ACKnowl-EJ launched in 2016 and will launch again in 2017 a small contract scheme that aims to foster the creation of innovative featured maps by activists (NGOs, think tanks, social movements, or community grassroots organisations, etc.) in collaboration with the Global Atlas of Environmental Justice. In future calls, the ACKnowl-EJ will explore the construction of featured maps that make visible the alternatives born from communities and social movements around the world.
The pilot call launched in 2016 aimed at supporting action-research on environmental justice and campaigns on ongoing work in the field, and create public and educational materials dedicated to documenting and unveiling processes of destructive extractivism and dispossession.
Three small contracts were granted to groups in Australia, Spain and Colombia to develop featured maps in 2016:
An Australian network of academics and activists is developing a featured map on climate justice and unequal exchange. This featured map aims to impact on ongoing debates regarding coal transition, environmental justice and climate change.
Friends of the Earth Australia and RMIT University
The Colombian NGO, CENSAT is coordinating with the Latin American Network of Women Defenders of Social and Environmental Rights the construction of a featured map on Women’s struggles against extractivism in Latin America. This map aims to empower local and national movements and their struggles and highlight the differentiated impacts on women and their approaches to face them.
The Observatory of the Global Debt, based in Catalonia, is coordinating with other mobilized groups a featured map on the “EU Gas Lock-in” that aims to bring together data about both existing and proposed European gas infrastructure (specifically, the EU’s 70+ Projects of Common Interest) to trace the current and projected supply chains of gas into Europe. It is their hope to provide a useful resource to activists that can lay the ground-work for future supply-chain organizing around methane gas infrastructure and financing in Europe. They believe that gathering and sharing this useful information with potentially impacted communities is the best early step towards growing a coordinated and decentralized resistance to a EU Gas Lock-in.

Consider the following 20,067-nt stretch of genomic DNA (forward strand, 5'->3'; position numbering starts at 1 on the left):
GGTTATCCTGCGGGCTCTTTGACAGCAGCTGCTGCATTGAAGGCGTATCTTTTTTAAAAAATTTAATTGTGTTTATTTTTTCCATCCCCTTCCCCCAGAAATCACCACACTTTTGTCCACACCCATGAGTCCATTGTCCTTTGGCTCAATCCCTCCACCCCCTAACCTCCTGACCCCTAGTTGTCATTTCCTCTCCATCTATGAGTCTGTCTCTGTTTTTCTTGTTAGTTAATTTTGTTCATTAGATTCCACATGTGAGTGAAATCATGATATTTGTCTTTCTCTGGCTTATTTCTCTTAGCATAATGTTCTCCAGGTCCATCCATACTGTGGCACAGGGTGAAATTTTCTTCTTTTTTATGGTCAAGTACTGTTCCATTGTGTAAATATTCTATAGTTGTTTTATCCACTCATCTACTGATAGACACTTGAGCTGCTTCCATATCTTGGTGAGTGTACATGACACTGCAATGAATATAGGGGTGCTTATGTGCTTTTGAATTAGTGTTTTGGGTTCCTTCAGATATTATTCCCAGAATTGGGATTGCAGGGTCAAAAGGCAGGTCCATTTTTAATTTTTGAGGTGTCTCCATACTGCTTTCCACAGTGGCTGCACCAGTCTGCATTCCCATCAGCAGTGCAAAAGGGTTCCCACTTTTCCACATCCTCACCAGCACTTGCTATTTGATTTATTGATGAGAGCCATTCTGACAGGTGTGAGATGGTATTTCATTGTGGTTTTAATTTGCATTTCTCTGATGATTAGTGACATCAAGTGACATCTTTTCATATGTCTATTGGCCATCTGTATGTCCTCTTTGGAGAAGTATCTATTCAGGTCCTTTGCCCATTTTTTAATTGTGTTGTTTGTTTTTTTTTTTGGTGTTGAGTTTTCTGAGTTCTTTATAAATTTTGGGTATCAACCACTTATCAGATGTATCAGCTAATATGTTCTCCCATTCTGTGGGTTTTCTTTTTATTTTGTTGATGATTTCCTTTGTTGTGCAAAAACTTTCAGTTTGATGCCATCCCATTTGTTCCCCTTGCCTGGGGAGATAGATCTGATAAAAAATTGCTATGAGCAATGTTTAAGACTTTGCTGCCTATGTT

See: Filtered map of all “natural” gas project resistances already included in the EJAtlas.
They are seeking suggestions on which important projects we are missing and should be included in the EU Gas Lock-In Map to get a sense of the true scale of this threat. Notably, they are also looking at EU Gas imports to be able to show the truly global impacts of the EU’s current energy policies, and thus are looking to include cases from export infrastructure to Europe (such as Algeria, USA, Qatar, Egypt, etc.). They believe one of the most powerful tools we have is information and our ability to pull it together into coherent stories that unite struggles. Any suggestions on new cases to include, or cases that should be updated, are welcomed with open arms. To do so please write Kevin Buckland @ email@example.com
For a general overview of the European (and Global) Gas Lock-in threat, download the report (EN, FR, SP) Fossil Fuel Lock-In: Why Gas is a False Solution.